Sir Hugh Casson Bridging The Acrimonious Gap In Art and Architecture

A new exhibition at the Royal Academy exploring the work of the artist/architect Sir Hugh Casson (1910-1999) is opening, in London, in May. Casson bridged the often acrimonious gap in art and architecture between traditionalists and modernists, drawing Britain into the modern age, most notably as Director of Architecture of the 1951 Festival of Britain. As President of the Royal Academy from 1976 to 1984 he greatly rejuvenated the institution, above all as founder of the Friends of the RA membership scheme. This display brings to life his charismatic personality and will include dozens of his famously beautiful watercolours, sketches, architectural drawings, publications, children’s books, images of his buildings, illustrated letters, photographs and memorabilia.
Sir Hugh Casson trained at the University of Cambridge under the modernist architect Christopher Nicholson, with whom Casson would continue to work in London. During the Second World War, Casson’s training was put to practical use; he served in the Air Ministry’s Camouflage Service, designing the artful transformation of aircraft hangars into English rural buildings. These designs will be displayed alongside his engaging stage designs for theatre and opera, many for Glyndebourne. There will also be examples of his illustrative work for Midwinter Pottery as well as stamps and wine labels.
A captivating short film, Brief City, will be shown, in which Casson takes the viewer on a tour of the 1951 Festival of Britain. Already a well-respected journalist in newspapers and popular magazines, the Festival brought him even more into the public eye, earning him a knighthood at only 41 years of age.  A year later, in 1952, he was creating the interiors for the Royal Yacht Britannia for the young Queen Elizabeth II, who had ascended the throne that year, and her naval husband, Prince Philip. Casson would then build a life-long relationship with the Royal family as the perfect architect-courtier. This exhibition will highlight some of Casson’s Royal commissions, including little-known vintage images of his work at Windsor Castle.

Casson’s charming character and leadership qualities made him one of the most loved and respected Presidents of the Royal Academy during his term of office from 1976 to 1984. He turned the fortunes of the institution around, bringing it into the modern age by increasing the number of exhibitions, setting up a new shop and establishing both an education department and the Royal Academy Trust, to aid sponsorship and funding. His other great achievement for which he is most remembered is the creation of the Friends of the Royal Academy membership programme, established on 1 January 1977. This body still provides enormous support to the Academy, which receives no funding from the government. In this exhibition, through archival photographs, illustrated letters and extracts from his published diary, Sir Hugh Casson’s presidency and personality unfolds, showing an artist and architect who had a significant impact on British art and architecture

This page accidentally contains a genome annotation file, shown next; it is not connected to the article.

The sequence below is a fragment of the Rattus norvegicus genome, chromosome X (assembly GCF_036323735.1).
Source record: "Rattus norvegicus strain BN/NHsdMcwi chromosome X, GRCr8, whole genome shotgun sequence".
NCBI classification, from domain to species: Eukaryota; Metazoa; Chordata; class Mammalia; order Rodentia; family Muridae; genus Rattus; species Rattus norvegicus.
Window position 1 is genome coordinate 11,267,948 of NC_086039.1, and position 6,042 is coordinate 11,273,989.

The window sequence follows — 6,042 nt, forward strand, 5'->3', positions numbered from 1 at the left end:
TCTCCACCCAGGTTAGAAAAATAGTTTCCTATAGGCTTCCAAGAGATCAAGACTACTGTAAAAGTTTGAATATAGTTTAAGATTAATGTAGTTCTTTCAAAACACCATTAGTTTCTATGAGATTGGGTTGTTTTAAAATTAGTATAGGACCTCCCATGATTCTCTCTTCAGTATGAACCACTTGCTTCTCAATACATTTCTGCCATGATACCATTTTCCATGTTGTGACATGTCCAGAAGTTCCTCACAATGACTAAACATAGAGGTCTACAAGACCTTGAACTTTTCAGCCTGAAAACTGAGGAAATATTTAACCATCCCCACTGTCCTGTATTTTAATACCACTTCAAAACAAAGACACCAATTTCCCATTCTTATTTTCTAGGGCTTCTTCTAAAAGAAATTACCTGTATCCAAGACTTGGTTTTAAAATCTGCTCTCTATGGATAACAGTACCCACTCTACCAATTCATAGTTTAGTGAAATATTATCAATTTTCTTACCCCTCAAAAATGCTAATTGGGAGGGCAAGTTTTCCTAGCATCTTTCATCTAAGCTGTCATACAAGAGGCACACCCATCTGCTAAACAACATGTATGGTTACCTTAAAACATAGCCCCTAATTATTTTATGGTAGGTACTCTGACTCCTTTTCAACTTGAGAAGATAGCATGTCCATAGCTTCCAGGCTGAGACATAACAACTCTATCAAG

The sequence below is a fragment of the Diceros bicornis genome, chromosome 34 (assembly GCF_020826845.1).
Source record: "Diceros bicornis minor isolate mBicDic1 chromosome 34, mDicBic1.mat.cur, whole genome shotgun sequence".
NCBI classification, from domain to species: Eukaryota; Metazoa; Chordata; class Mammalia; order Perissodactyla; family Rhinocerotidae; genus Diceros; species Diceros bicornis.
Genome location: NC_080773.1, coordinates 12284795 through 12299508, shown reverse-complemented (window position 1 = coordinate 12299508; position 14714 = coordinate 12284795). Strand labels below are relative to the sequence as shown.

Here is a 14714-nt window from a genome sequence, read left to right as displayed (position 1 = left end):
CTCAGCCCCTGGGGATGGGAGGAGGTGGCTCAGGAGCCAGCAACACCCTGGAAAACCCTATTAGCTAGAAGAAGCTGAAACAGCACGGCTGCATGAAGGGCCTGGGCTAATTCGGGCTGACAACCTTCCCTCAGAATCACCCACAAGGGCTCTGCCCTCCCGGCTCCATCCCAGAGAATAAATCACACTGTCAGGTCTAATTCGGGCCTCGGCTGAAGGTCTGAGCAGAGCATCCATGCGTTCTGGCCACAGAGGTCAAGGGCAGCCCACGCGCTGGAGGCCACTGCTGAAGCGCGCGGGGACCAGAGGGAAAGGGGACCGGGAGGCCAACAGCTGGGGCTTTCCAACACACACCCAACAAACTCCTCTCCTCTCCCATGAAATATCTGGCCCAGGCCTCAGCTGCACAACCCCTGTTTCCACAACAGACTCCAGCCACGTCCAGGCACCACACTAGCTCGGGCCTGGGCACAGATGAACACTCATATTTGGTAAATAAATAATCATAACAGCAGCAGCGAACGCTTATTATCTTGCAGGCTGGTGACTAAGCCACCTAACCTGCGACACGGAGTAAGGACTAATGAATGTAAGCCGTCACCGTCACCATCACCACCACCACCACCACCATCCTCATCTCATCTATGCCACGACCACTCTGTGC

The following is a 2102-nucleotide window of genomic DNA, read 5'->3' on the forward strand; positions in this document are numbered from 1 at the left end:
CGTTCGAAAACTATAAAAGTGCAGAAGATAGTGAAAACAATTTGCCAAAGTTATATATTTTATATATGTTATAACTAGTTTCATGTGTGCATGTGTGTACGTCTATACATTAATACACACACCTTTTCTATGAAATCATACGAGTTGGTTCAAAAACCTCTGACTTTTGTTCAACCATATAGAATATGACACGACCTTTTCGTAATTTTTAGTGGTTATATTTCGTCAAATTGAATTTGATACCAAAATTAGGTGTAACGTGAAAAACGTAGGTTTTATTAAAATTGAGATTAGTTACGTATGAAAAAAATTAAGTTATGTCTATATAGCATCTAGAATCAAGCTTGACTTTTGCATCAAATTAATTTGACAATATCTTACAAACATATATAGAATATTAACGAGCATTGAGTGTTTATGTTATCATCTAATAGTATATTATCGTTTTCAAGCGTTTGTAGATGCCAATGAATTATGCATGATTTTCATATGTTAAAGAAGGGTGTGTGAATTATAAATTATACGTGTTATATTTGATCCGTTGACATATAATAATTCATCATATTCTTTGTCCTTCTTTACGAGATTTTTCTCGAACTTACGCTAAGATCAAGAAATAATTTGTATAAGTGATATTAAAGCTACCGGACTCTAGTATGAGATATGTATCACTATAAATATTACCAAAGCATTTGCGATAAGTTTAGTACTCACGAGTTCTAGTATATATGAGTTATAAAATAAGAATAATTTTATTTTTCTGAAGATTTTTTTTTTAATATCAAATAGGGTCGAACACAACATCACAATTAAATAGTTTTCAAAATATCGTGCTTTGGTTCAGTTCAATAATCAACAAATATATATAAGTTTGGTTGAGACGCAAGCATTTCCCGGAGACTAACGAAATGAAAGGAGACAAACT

Sir Hugh Casson was probably the most popular British architect of his time. As a man of great wit and charm, with a light and fluent touch in design and drawing, Casson bridged the often acrimonious gap which divided traditional and modern artists and architects in the mid to late twentieth century. His drawings and watercolours in this exhibition illustrate how his training in the 1930s as an early modernist was put to highly pragmatic use when during the war years he was responsible for camouflaging airfields. Thrust into the public eye as Director of Architecture for the 1951 Festival of Britain, Casson established his reputation as an architect with an optimistic approach to design, a deft hand at organizing and a winning way with clients. For The Queen and Duke of Edinburgh, Casson created the interiors of the Royal Yacht Britannia and suites of rooms in Buckingham Palace and Windsor Castle, many still in use today, modern blends of comfort and practicality.

Sir Hugh Casson PRA: Making Friends will explore the multifaceted artistic personality of one of Britain’s most popular architects of the 20thCentury, revealing a spirited and significant contribution to British architectural life from a man of great wit and charm.

Photo: Sir Hugh Casson PRA, The construction of the Dome of Discovery, 1951 Festival of Britain, South Bank, London, 1951. Gouache. (Collection of Alan Irvine)
SIR HUGH CASSON PRA: MAKING FRIENDS Tennant Gallery and Council Room 31 May – 25 August 2013

Visit Exhibition Here

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